My brother and I have been working on a project together recently and it became apparent that we could benefit from having a place to share some audio and video files with eachother. I have an OpenBSD server co-located at a local ISP and I thought “why not use that?”
I started out by making user accounts and home directories for both of us with useradd:
useradd -m me useradd -m him
I also set a password for each account so security wouldn't complain about them being partly-closed, though I planned to use ssh keys for logging in.
Then I created a group that we could each be a member of and which could own the shared directory. For this I used groupadd. I specified the group ID to be up out of the way of the groups that are automatically created for each user, but this was not strictly necessary.
groupadd -g 10000 ourgroup
To make each of us members of the group, I ran usermod:
usermod -G ourgroup me usermod -G ourgroup him
I thought I would like to put our shared folder at
hier does not indicate a place set
aside for files shared among members of a group. This is fine since it only
claims to the filesystem hierarchy that ships with the system. I think using
/g for files shared among members of a group is (or at least was) a
common practice, perhaps paralleling the once-upon-a-time placement of user home
/u. In any event, I started by creating the
mkdir -p /g/ourgroup.
When I originally set up the server, I let the OpenBSD installation program automatically lay out the partitions on the main disk array. It was able to provide generous partitions for var and home while still leaving almost half of the array unallocated, so I had some space available for this project. I used disklabel to add a new partition of 200GB:
host# disklabel -E sd0 Label editor (enter '?' for help at any prompt) sd0> a l offset:  size:  400000000 FS type: [4.2BSD] sd0*> p OpenBSD area: 64-2341987830; size: 2341987766; free: 823856782 # size offset fstype [fsize bsize cpg] a: 2097152 64 4.2BSD 2048 16384 12958 # / b: 134683592 2097216 swap # none c: 2341994496 0 unused d: 8388576 136780832 4.2BSD 2048 16384 12958 # /tmp e: 276707200 145169408 4.2BSD 4096 32768 26062 # /var f: 6291456 421876608 4.2BSD 2048 16384 12958 # /usr g: 2097152 428168064 4.2BSD 2048 16384 12958 # /usr/X11R6 h: 41943040 430265216 4.2BSD 2048 16384 12958 # /usr/local i: 4194304 472208256 4.2BSD 2048 16384 12958 # /usr/src j: 12582912 476402560 4.2BSD 2048 16384 12958 # /usr/obj k: 629145600 488985472 4.2BSD 4096 32768 26062 # /home l: 400000000 1118131072 4.2BSD 4096 32768 1 sd0*> w sd0> q No label changes.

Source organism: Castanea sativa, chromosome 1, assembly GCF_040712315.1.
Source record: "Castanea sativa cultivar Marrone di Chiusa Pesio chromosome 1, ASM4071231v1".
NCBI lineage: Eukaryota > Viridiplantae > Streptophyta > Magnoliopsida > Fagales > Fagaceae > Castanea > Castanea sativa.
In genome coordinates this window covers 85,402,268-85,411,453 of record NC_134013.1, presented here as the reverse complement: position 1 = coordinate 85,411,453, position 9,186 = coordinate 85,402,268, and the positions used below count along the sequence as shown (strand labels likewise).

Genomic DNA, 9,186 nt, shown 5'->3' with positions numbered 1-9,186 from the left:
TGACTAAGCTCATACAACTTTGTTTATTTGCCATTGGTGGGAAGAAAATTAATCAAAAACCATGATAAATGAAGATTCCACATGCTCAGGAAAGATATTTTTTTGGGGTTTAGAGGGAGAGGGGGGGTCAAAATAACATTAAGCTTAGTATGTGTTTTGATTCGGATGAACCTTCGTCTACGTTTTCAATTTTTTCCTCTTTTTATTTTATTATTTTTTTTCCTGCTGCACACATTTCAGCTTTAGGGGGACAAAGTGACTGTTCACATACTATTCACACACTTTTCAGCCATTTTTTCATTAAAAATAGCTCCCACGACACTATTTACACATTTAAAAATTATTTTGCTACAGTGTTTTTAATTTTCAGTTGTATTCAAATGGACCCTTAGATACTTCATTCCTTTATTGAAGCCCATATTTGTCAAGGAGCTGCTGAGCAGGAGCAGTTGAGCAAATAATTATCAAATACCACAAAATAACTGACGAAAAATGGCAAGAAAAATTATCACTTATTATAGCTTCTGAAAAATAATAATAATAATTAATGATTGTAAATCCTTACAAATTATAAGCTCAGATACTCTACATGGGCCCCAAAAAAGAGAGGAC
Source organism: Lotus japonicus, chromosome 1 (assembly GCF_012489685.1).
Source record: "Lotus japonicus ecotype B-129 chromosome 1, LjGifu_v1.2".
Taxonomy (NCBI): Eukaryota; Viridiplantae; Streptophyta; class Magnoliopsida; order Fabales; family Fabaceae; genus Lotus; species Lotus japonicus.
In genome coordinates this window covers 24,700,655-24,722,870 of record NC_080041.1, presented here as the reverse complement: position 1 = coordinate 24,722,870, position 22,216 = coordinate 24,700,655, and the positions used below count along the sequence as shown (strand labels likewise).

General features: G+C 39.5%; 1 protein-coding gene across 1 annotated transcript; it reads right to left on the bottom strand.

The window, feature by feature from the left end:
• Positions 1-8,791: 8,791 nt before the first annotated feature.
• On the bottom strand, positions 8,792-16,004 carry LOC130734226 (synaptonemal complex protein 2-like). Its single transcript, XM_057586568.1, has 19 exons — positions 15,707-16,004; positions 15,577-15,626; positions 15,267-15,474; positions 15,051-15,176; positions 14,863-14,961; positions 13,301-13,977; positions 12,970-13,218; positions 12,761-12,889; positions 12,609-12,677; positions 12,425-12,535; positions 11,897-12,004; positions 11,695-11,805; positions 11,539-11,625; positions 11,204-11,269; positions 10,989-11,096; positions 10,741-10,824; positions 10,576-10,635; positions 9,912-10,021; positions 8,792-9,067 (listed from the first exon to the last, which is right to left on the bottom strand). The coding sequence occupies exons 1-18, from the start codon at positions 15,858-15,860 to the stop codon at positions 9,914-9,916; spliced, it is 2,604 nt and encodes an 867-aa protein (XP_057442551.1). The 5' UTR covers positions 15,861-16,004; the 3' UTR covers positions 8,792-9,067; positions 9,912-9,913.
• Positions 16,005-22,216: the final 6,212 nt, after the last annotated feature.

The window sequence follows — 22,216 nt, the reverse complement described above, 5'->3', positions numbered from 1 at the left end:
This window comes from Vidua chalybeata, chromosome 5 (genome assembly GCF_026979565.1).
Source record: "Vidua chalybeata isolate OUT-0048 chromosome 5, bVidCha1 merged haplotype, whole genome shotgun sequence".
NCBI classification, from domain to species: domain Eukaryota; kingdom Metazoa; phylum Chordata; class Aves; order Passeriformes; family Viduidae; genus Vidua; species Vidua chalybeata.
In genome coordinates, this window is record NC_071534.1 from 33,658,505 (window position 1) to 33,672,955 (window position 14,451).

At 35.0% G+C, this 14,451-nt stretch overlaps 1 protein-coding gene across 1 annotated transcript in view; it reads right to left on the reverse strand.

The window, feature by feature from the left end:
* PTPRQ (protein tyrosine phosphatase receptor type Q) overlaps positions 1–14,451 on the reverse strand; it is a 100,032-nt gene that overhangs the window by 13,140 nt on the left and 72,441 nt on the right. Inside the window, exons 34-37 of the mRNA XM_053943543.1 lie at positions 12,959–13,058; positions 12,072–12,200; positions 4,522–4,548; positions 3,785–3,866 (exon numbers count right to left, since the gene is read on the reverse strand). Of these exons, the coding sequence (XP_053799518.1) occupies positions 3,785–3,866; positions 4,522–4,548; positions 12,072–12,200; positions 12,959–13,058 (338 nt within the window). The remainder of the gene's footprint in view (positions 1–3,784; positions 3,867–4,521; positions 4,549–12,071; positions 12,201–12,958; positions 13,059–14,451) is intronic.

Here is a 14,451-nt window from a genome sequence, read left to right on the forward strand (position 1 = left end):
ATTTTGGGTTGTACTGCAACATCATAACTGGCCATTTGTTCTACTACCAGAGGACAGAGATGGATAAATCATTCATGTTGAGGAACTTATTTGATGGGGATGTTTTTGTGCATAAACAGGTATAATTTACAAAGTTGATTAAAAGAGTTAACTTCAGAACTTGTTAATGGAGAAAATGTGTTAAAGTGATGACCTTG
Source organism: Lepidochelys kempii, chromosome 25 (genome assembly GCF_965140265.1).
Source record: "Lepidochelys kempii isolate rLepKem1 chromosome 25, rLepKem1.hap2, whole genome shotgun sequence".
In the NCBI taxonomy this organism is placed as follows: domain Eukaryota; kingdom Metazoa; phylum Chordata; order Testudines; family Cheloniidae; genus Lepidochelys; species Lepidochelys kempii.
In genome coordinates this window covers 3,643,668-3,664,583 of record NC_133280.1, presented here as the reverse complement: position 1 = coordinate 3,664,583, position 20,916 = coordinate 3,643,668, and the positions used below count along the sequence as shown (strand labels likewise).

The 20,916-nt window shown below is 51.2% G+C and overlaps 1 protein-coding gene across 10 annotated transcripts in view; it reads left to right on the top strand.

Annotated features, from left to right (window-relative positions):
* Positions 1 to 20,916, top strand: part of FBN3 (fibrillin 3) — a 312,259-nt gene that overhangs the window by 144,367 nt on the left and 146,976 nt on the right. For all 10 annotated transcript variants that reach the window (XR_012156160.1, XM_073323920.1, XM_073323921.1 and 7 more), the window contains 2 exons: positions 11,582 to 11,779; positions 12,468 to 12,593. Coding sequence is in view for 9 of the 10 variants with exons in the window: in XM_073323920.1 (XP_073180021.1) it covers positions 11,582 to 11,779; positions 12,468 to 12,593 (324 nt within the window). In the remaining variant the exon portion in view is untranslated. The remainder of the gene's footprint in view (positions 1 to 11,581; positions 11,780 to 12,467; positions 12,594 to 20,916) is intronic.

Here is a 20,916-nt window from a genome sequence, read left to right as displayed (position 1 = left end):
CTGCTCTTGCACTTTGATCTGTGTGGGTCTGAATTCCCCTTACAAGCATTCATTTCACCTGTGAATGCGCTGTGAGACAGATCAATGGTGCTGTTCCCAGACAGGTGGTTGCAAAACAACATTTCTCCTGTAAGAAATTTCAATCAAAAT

With the partition created, I ran
newfs sd0l to construct a
new file system on it. Then I was ready to add it to
with a line like
[DUID].l /g/ourgroup ffs rw,nodev,nosuid 1 2.
Finally, I was able to mount the new file system with
When a file system is mounted to a mount point, the path refers to the mounted vnode rather than the vnode of the mount point (see, for example, vfs_lookup() in src/sys/kern/vfs_lookup.c), so getting or setting ownership or permissions on this path updates the mounted vnode (root inode of the new file system in this case). So now that the new file system was mounted, it was time to change its group and make it writable by group members:
chgrp ourgroup /g/ourgroup chmod g+w /g/ourgroup
My brother and I both use Transmit 5 to move files around. I performed the same setup steps on each of our workstations.
I started out by going to the Keys tab of Preferences and creating a new key.
I took the option to copy the new public key to the clipboard and appended it to
~/.ssh/authorized_keys on the server (using the root account to
su to the respective user account first).
Next, I added an SFTP server in Transmit. I set the server title (or
nickname), address, and user name. Instead of a password, I selected the new key
I had just created. For convenience, I set the remote path to
Back in Preferences, I found I could set “Windows open with” to have Transmit connect to and bring up the server in the right pane automatically when the program starts. I was also able to drag a couple of common locations on the server (like my home directory and the shared directory) into the locations bar on the server side of the window for easy access. We move some larger files around, so I found it handy to turn on the progress bar at the bottom of the window. That option was in the View menu.
We're now happily sharing our files back and forth, using old-school tech with a modern twist. I hope that you found this helpful. If this is the kind of thing you're into, you may enjoy my other articles. If you have any questions or comments, please drop me a line at the address below.Aaron D. Parks